"There were nearly 1,000 inmates in that prison. A large number of them have escaped," deputy justice minister Mohammad Qasim Hashimzai told AFP.
He declined to give a precise number, saying officials were currently "counting the remaining prisoners" in the main jail in Kandahar.
"According to the latest information I've received from the jail, a couple of hundred prisoners are still remaining," he added.
Afghan security forces have launched a massive hunt to recapture the inmates who fled in Friday's brazen attack, Hashimzai said.
"A massive operation is under way to find the escaped inmates. The Afghan security forces are searching for them within the city and along the main and secondary roads," he told AFP.
Taliban rebels blasted into the prison using a suicide car bomb and guns late Friday, freeing militant prisoners and killing at least two guards, officials said.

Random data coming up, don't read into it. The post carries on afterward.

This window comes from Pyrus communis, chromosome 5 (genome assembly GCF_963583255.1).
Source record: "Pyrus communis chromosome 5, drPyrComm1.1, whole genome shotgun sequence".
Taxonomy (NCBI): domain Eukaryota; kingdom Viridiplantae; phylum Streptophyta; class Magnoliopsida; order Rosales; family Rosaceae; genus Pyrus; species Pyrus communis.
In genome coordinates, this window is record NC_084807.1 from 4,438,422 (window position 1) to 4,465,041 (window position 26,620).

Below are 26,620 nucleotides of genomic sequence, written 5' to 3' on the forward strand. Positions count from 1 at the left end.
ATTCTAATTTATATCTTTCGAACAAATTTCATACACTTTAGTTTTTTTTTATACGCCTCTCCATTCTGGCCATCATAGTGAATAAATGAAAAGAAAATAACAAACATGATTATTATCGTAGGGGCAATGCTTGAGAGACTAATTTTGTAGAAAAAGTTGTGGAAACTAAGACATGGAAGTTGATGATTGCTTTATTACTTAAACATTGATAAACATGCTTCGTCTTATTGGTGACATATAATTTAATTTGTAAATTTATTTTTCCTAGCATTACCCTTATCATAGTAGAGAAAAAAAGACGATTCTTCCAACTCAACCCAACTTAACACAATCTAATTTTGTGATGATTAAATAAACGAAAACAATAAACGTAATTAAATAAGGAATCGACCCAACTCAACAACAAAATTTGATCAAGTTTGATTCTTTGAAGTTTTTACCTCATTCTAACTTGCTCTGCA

The raid is a blow to President Hamid Karzai, coming one day after world donors pledged 20 billion dollars to rebuild Afghanistan at a conference in Paris but also called on him to strengthen the rule of law.
The attack under cover of darkness ripped through the front entrance of the jail. Residents heard small arms fire and blasts from rockets.
"I was at home. I heard a big explosion and then there was an exchange of fire, machine-guns and rockets for a quite a while," said Abdul Bari, a resident who lives near the jail.
"I think most of the prisoners escaped," he told AFP.
Kandahar jail was the scene of a mass hunger strike by hundreds of inmates in May, during which 47 of the prisoners sewed their lips shut after complaining they had been tortured and denied fair trials.
The Taliban have been battling the government of President Karzai since they were toppled from power in a US-led operation for failing to hand over Al-Qaeda chief Osama bin Laden in 2001.